Imran Khan’s Assassination Attempt
The Supreme Court of Pakistan has ordered that an FIR be lodged on the attempted assassination of the former Prime Minister, Imran Khan during his party’s long march. But the Punjab government is hesitant to do so. The reason is that while it agrees to name the Prime Minister and the Home Minister as the conspirators of the assassination attack, it would not want to include the name of Maj Gen Faisal of ISI among the handlers. Imran Khan categorically mentioned the three names responsible for open gunfire on the protesters in which 12 persons were wounded and one was killed on November 3 at Wazirabad in Punjab.
Pakistan Supreme Court has not mentioned any name in its order but Imran Khan is insisting on the inclusion of the ISI officer. He knows naming the ISI officer means dealing a blow to the integrity of the ISI which the establishment would not allow to happen in any case.
Stubborn opposition to interference by the army and its powerful wing ISI in the administration of an elected government of the people is the primary stake of the Tehreek-e-Insaf Party of the former prime minister.
How Imran Khan became PM and Why was he ousted?
Imran Khan enjoyed the support of Gen Bajwa and the establishment to become Prime Minister. Gen Bajwa wanted to make the Sharifs and Bhutto irrelevant in Pakistan politics and was fascinated by Imran Khan’s strong ideas of eradicating corruption. He was also a former cricketer like Imran Khan and the equation between the two was in place.
But the bonhomie did not last long and the case of replacement of Lt Gen Faiz Hameed by Gen Bajwa became the catalyst for the inevitable fracture between Imran Khan the prime minister and the establishment.
As PM Imran Khan found that the Pakistan Army and ISI both had developed strong clout in the Pentagon. He was convinced that the Pak Army and ISI both owed their power and influence to the Pentagon. Therefore the real challenge to his authority and the bravado of the establishment surfaced from the US. Consequently, he fed his party men and the Pakistani youth in particular with an anti-American wavelength.
Now the ISI began contriving his ouster; a vote of no-confidence in the national assembly was the way to a successful mission. A letter claimed by Imran Khan to have been allegedly written by a senior functionary in the US State Department was brandished by Khan during the markedly turbulent non-confidence vote debate in the National Assembly. The government quarters considered the letter a fake one and the State Department disowned any document that reflected its involvement.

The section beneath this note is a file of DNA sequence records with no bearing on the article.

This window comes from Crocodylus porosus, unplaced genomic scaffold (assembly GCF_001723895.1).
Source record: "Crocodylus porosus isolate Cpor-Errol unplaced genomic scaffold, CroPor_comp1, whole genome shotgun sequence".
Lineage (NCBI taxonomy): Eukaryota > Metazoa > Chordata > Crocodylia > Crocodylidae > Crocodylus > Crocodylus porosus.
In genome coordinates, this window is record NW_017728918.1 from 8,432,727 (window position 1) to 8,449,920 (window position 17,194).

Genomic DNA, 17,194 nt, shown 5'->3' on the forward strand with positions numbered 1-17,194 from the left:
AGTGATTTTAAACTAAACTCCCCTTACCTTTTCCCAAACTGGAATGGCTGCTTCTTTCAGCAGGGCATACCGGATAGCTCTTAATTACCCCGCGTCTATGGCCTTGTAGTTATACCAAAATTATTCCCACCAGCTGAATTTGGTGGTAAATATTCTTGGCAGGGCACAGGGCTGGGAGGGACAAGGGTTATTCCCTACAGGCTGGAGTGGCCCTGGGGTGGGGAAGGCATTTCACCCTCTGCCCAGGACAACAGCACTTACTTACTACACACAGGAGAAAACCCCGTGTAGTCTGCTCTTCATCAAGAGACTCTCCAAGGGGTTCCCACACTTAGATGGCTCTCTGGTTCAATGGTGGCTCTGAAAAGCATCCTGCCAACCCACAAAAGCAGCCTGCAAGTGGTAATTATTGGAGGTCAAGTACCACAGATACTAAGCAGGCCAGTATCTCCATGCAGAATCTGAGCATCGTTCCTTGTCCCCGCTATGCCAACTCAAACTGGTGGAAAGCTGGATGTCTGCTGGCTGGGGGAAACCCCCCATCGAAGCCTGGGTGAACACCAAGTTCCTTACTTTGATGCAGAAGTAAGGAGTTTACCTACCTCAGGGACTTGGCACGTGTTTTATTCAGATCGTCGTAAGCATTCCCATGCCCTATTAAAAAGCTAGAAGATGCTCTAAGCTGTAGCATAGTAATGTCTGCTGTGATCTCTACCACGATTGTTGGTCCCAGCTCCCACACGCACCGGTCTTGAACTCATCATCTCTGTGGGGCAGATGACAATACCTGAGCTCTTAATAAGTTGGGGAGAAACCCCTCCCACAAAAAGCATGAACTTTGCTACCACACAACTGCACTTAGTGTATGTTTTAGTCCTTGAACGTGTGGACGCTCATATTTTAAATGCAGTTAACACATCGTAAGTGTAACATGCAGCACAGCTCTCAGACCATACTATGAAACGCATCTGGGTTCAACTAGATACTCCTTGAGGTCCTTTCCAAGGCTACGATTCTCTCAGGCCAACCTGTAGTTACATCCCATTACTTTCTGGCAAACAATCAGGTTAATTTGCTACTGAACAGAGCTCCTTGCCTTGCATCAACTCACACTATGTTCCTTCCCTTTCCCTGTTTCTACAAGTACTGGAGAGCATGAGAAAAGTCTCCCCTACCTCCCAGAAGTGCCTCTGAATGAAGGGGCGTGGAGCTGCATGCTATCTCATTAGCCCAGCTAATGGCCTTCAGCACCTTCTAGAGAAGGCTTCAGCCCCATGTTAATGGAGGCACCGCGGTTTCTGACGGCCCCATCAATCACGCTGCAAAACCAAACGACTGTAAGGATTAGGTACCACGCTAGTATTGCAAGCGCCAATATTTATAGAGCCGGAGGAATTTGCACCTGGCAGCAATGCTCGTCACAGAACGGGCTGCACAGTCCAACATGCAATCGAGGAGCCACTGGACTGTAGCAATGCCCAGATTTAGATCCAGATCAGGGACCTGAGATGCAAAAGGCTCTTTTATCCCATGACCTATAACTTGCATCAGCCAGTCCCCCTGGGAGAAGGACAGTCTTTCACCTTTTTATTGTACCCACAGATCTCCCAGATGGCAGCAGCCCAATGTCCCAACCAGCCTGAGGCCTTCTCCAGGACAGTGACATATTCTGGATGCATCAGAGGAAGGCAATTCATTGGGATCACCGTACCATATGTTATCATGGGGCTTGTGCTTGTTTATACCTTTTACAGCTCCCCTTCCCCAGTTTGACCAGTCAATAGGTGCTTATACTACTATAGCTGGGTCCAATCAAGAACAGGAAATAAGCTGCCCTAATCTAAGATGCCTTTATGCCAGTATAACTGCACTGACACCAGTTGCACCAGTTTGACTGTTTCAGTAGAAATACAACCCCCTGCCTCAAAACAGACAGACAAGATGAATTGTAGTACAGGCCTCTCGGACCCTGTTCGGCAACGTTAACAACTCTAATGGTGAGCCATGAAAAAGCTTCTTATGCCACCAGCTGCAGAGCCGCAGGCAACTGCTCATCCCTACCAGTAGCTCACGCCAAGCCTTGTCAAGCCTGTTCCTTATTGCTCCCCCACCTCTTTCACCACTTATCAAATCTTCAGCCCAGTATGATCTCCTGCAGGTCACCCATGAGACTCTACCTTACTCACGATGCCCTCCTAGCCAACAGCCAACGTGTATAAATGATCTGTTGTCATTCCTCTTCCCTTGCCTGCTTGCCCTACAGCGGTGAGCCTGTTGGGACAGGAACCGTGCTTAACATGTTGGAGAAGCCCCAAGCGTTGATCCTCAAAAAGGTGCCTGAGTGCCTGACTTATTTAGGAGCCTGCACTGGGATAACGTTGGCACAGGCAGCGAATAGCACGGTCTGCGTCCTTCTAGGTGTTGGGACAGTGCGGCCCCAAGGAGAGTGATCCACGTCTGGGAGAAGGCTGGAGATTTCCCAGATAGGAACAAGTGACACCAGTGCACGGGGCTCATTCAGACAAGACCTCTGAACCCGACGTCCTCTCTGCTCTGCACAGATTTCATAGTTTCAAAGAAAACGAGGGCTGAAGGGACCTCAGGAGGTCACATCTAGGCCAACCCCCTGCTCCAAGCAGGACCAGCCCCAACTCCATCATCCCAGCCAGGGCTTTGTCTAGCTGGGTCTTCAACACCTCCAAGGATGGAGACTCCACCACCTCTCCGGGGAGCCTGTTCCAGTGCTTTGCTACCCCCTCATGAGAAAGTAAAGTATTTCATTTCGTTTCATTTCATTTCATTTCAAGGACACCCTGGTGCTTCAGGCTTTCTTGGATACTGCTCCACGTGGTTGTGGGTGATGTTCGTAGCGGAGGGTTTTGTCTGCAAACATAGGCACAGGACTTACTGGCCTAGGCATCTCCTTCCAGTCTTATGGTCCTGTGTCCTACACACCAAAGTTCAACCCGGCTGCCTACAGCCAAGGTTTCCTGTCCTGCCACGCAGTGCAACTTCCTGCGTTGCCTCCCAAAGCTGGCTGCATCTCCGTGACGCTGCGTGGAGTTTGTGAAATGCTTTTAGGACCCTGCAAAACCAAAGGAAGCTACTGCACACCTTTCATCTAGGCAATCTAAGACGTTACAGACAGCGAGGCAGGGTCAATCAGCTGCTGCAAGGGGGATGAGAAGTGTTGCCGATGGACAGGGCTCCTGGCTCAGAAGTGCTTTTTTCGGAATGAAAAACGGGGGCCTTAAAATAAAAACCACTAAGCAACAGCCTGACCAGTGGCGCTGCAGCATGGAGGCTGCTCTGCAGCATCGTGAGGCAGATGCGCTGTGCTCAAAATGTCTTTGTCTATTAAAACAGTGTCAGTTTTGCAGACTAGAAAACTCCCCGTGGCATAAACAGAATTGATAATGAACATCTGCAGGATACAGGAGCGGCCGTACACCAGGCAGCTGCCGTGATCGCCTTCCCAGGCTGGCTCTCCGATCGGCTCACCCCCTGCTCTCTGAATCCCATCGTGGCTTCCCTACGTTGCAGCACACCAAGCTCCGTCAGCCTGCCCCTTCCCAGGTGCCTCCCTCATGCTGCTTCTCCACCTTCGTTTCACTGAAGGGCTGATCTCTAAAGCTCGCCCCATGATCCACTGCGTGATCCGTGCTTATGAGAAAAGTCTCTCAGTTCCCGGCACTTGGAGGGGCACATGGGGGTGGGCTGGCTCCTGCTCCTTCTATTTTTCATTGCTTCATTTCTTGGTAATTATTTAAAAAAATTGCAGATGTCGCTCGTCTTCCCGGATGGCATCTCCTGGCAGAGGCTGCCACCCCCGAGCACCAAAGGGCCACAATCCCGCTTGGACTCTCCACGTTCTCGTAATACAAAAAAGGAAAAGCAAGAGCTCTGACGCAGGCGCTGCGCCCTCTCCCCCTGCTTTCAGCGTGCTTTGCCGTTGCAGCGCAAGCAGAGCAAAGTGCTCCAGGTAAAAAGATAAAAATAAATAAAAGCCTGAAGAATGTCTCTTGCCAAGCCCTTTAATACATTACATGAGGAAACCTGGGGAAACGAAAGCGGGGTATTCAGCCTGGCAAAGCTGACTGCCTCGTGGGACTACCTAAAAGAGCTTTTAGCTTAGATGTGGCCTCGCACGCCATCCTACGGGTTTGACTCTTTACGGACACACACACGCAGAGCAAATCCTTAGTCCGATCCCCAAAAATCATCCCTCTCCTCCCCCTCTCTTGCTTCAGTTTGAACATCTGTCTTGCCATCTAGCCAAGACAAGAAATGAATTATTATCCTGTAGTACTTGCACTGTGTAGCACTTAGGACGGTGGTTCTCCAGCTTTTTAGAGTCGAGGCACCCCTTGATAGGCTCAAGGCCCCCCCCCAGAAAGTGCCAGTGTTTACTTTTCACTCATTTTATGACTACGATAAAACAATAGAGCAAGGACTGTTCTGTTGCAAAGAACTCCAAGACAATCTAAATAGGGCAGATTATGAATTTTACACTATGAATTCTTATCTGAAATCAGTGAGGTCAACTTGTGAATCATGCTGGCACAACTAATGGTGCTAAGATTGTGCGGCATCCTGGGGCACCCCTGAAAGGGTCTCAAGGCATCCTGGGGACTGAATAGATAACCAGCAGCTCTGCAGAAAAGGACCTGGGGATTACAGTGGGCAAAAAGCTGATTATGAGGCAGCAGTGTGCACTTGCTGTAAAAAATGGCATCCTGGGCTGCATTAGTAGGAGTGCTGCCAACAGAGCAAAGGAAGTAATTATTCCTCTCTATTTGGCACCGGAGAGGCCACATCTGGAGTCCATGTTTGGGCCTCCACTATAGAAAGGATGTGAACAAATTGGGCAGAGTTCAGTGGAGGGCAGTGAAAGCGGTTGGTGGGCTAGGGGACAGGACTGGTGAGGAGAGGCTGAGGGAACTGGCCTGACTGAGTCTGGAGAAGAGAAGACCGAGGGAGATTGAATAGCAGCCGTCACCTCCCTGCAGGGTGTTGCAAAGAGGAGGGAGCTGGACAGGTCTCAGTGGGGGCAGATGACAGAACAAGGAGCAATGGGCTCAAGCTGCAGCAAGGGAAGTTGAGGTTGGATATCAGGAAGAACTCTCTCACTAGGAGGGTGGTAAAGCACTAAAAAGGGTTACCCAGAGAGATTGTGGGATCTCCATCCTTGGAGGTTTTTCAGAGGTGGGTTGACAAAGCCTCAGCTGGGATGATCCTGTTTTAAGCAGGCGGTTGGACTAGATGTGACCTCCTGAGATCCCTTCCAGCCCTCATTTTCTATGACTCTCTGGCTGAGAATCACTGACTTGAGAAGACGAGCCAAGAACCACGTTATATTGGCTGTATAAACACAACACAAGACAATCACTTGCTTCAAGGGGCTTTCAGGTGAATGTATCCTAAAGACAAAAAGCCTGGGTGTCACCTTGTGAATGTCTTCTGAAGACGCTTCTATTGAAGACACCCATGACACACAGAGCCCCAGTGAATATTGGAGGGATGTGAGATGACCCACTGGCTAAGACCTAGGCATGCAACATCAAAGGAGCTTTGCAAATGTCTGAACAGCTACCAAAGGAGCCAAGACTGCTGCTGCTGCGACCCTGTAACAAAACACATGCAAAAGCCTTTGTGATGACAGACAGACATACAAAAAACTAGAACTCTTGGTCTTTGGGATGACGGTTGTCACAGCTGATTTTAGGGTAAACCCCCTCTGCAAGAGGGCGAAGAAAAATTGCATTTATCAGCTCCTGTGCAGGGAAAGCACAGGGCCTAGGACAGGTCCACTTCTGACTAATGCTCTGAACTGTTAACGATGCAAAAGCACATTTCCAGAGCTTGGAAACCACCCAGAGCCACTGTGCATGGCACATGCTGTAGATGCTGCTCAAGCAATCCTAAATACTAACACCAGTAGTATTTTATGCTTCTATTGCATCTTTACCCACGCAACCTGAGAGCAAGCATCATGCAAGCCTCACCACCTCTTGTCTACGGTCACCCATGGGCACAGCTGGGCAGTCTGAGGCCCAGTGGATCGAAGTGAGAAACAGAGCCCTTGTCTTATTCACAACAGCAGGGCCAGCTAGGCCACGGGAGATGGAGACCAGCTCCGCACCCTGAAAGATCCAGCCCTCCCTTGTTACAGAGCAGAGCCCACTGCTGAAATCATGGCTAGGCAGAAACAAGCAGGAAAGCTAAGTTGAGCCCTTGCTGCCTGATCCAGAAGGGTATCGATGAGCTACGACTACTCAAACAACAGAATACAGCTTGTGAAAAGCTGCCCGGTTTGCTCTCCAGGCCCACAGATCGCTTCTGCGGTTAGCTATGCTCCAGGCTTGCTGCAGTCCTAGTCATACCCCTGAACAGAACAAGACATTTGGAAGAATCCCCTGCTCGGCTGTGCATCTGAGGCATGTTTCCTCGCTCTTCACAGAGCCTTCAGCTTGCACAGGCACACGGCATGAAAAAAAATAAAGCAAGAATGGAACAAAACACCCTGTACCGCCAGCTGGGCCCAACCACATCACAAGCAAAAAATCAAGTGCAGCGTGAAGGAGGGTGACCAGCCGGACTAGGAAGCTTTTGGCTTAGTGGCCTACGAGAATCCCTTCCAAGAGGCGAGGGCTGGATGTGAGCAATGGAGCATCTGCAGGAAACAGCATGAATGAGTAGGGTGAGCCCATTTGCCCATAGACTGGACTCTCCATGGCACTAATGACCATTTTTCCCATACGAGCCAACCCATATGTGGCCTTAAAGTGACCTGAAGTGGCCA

Imran Khan was removed but his anti-America narrative dovetailed into the ISI-Pentagon connection and worked well with his fiery and youthful followers in the party. He projected himself as the victim of the Pak Army, ISI, opposition parties and the US. This multi-cornered political disorder and rivalry spelt disaster for the nation. Political storm raged in full fury.
Maulana Fazlu’r Rahman of Jamiat’l-Ulema-e Pakistan, the coalition party in the Shahbaz Sharif government, chaffed the assassination attempt. He called its dramatics more fascinating than what famous Bollywood actors like Salman Khan and Shah Rukh Khan stage manage. He asked amusing questions like how many bullets were fired; was only one leg wounded or both; how Imran withstood a long journey of more than 150 miles to reach the hospital where he was admitted etc. This indicates that the opposition is taking the event lightly and rather cynically.
In the meanwhile, Prime Minister Shahbaz Sharif has ordered the constitution of an inquiry committee into the case of firing at the mass rally of the PTI party on 3 November in Wazirabad. Imran Khan has welcomed the action of the Prime Minister but has also expressed his diffidence in the inquiry commission.
There are conflicting reports about the resumption of the long march of PTI. Imran Khan has nominated Shah Mahmud Qurush, the then foreign minister of Imran Khan, to lead the resumed march till the crowds reach Islamabad. By that time he would recover and be able to join the rally in Islamabad.